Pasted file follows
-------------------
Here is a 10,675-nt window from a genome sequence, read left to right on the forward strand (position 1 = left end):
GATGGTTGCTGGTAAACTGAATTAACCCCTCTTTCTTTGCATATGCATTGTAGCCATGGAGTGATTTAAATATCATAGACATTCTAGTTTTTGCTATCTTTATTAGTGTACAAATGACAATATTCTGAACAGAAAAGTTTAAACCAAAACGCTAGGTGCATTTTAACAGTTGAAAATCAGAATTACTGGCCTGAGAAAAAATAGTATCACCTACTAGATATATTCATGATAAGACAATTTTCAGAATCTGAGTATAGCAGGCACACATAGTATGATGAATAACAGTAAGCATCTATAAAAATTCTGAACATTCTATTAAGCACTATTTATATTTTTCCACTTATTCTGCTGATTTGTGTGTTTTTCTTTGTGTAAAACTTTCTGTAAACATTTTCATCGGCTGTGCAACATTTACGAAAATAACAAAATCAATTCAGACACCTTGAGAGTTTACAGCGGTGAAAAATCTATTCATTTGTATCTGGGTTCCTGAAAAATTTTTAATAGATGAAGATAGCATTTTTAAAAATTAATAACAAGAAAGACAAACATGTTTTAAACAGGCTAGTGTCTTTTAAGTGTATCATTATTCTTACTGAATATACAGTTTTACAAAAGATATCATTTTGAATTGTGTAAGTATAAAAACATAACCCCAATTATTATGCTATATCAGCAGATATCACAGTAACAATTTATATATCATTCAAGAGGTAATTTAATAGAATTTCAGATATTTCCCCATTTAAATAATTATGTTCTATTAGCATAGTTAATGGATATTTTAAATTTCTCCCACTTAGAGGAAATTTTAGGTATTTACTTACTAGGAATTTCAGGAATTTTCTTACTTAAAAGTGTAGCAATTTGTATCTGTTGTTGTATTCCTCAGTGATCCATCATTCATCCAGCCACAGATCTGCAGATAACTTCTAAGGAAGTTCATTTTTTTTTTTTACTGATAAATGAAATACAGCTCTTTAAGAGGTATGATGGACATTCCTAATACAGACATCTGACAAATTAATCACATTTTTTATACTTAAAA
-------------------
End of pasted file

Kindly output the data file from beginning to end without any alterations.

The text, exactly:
Here is a 10,675-nt window from a genome sequence, read left to right on the forward strand (position 1 = left end):
GATGGTTGCTGGTAAACTGAATTAACCCCTCTTTCTTTGCATATGCATTGTAGCCATGGAGTGATTTAAATATCATAGACATTCTAGTTTTTGCTATCTTTATTAGTGTACAAATGACAATATTCTGAACAGAAAAGTTTAAACCAAAACGCTAGGTGCATTTTAACAGTTGAAAATCAGAATTACTGGCCTGAGAAAAAATAGTATCACCTACTAGATATATTCATGATAAGACAATTTTCAGAATCTGAGTATAGCAGGCACACATAGTATGATGAATAACAGTAAGCATCTATAAAAATTCTGAACATTCTATTAAGCACTATTTATATTTTTCCACTTATTCTGCTGATTTGTGTGTTTTTCTTTGTGTAAAACTTTCTGTAAACATTTTCATCGGCTGTGCAACATTTACGAAAATAACAAAATCAATTCAGACACCTTGAGAGTTTACAGCGGTGAAAAATCTATTCATTTGTATCTGGGTTCCTGAAAAATTTTTAATAGATGAAGATAGCATTTTTAAAAATTAATAACAAGAAAGACAAACATGTTTTAAACAGGCTAGTGTCTTTTAAGTGTATCATTATTCTTACTGAATATACAGTTTTACAAAAGATATCATTTTGAATTGTGTAAGTATAAAAACATAACCCCAATTATTATGCTATATCAGCAGATATCACAGTAACAATTTATATATCATTCAAGAGGTAATTTAATAGAATTTCAGATATTTCCCCATTTAAATAATTATGTTCTATTAGCATAGTTAATGGATATTTTAAATTTCTCCCACTTAGAGGAAATTTTAGGTATTTACTTACTAGGAATTTCAGGAATTTTCTTACTTAAAAGTGTAGCAATTTGTATCTGTTGTTGTATTCCTCAGTGATCCATCATTCATCCAGCCACAGATCTGCAGATAACTTCTAAGGAAGTTCATTTTTTTTTTTTACTGATAAATGAAATACAGCTCTTTAAGAGGTATGATGGACATTCCTAATACAGACATCTGACAAATTAATCACATTTTTTATACTTAAAA